Thursday, March 27, 2014

Early March Wildflowers in Sandia Park

We've had mild temperatures and some nice precipitation in March, so...voila...early wildflowers are blooming here in Sandia Park (6900 ft. elevation) just east of Albuquerque, New Mexico. 

Bladderpods with their bright yellow flowers and grey green foliage are everywhere among my juniper and pinon trees. Per "Wildflowers of the Sandia and Manzano Mountains of Central New Mexico" by Larry Littlefield and Pearl Burns, some historical native medicinal uses of the Bladderpod plant include: "Plant infusion taken as an emetic, and crushed plants mixed with salt as a rub for swellings by Keres; used by Navajo as an infusion to counteract the effect of spider bites." (page 115)

Fendler's Bladderpod Lesquerelia fendleri

I found lots of these tiny white flowers everywhere under my trees.  I identified them using Gene Jercinovic's Wildflowers of the Manzanos (out of print but available online) (page 155) as Wedge-leaf Whitlowgrass or White Draba (Draba cuneifolia).

Wedge-leaf Whitlowgrass or White Draba Draba cuneifolia
There are four green sepals and four white petals per flower.

The hairy basal rosette of slightly toothed eaves with a single stem with umbrel of white flowers of White Draba
Locoweed or Astragalus are pretty with their magenta flowers but they are poisonous to livestock.  Per Gene Jercinovic in his Wildflowers of the Manzanos, page 220:
"Several species of Astragalus in New Mexico 
contain chemicals toxic to animals, the alkaloid 
swainsonine, nitro-compounds, or selenium. 
Woolly locoweed contains swainsonine which 
has toxic effects on neurological, cardiovascular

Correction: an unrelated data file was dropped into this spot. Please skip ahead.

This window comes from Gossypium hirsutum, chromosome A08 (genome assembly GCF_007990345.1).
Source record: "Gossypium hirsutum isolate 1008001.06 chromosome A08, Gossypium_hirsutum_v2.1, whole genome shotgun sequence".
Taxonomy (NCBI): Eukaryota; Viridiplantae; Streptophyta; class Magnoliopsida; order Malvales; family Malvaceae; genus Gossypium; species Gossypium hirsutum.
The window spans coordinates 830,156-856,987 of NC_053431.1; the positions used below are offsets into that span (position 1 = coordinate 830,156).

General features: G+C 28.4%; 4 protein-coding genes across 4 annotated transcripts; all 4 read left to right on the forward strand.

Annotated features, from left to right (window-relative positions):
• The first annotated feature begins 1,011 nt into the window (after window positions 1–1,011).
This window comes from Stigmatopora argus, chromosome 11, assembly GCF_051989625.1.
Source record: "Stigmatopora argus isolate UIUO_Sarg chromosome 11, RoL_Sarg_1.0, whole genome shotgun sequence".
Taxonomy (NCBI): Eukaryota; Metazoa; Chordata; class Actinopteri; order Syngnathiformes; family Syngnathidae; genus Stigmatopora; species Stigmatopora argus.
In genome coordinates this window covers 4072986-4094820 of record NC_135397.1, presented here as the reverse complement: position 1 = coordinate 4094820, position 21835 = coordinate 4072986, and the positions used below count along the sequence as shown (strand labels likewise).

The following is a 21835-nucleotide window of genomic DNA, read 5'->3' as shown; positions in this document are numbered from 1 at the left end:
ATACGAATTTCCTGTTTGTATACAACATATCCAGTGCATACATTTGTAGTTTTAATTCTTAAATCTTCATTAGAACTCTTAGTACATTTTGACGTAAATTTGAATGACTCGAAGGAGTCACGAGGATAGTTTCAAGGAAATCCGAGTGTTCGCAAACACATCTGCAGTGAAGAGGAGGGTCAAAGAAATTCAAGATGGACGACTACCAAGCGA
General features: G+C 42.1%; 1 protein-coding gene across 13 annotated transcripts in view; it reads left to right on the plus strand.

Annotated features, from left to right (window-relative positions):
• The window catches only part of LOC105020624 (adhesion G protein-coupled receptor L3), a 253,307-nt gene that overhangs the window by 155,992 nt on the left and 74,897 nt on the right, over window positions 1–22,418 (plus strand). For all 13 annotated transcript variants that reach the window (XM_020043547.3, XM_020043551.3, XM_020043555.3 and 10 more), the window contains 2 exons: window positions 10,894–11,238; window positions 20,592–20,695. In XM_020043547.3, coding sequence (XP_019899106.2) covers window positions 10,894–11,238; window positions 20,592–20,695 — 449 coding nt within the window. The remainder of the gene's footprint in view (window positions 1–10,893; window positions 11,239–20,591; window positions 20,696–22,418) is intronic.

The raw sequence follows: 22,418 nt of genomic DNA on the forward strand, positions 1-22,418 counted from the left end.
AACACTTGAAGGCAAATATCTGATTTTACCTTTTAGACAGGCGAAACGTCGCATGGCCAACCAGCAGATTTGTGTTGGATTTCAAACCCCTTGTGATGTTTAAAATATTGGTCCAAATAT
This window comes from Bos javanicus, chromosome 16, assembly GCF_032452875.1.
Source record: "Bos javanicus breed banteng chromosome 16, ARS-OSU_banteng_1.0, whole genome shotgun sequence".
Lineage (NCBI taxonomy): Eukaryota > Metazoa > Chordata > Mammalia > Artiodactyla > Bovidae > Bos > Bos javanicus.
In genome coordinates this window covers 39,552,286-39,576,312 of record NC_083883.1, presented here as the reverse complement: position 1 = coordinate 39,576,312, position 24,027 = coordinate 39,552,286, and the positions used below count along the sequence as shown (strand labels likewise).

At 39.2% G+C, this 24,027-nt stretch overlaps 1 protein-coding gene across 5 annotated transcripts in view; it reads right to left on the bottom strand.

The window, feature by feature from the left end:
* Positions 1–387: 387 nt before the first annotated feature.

and reproductive systems. There is no effective 
treatment for locoweed poisoning."
Wooly Locoweed Astragalus mollissimus var. mollissimus

The flowers of the Wooly Locoweed
I see that Linda Carson at the 7MSN Ranch is hand-pulling every locoweed on her 80 acres to protect her equine herd.

 Cutflower Puccoon or Fringed Gromwell have delicate tubular yellow flowers with fringed petals.
"The showy yellow flowers of cutflower puccoon actually produce
few seeds. Later in the season, very small flowers form lower on the plant which never really open and are self-fertilizing. These obscure flowers actually produce most seed. Puccoon blooms from April to June between 4000 and 8000 ft." (Jercinovic, Wildflowers of the Manzanos, page 138)
Cutflower Puccoon Lithospermum incisum

One of the earliest spring wildflowers is Red-stemmed Filaree (Erodium cicutarium), a member of the Geranium Family. This hardy wildflower grows low to the ground and can be found throughout urban areas in cracks of sidewalks and streets.  It has tiny purple flowers and leaves that look like our house geranium flowers.  The seedpods are long and pointed, looking very much like the long bill of a bird; hence its various common names of Heronbill, Crane's Bill, or Stork's Bill. According to Jercinovic in Wildflowers of the Manzanos (pg. 250):
Filaree, a chiefly European plant, was apparently introduced into California during Spanish colonial times. Its seeds germinate in the fall, giving it an advantage over most annuals, so it has spread throughout the entire Southwest. Its small flowers, finely dissected leaves, and long, thin, “stork-bill” seed pods make it easy to identify. It blooms from March into October between 3000 and 7500 ft. 

Red-stemmed Filaree

The bright yellow Perky Sue Tetraneuris argentea is aleady blooming in the warm sunshine.  Gene Jercinovic's Wildflowers of the Manzanos (page 117) notes:  "The species name argentea is from the Latin word for silver. The foliage of Perky Sues have a silvery character due to long silky hairs. Perky Sue is a very early and persistent bloomer. It flowers from April into October between 5000 and 7500 ft."  A lot of people plant the easily cultivated and xeric Perky Sue in their gardens.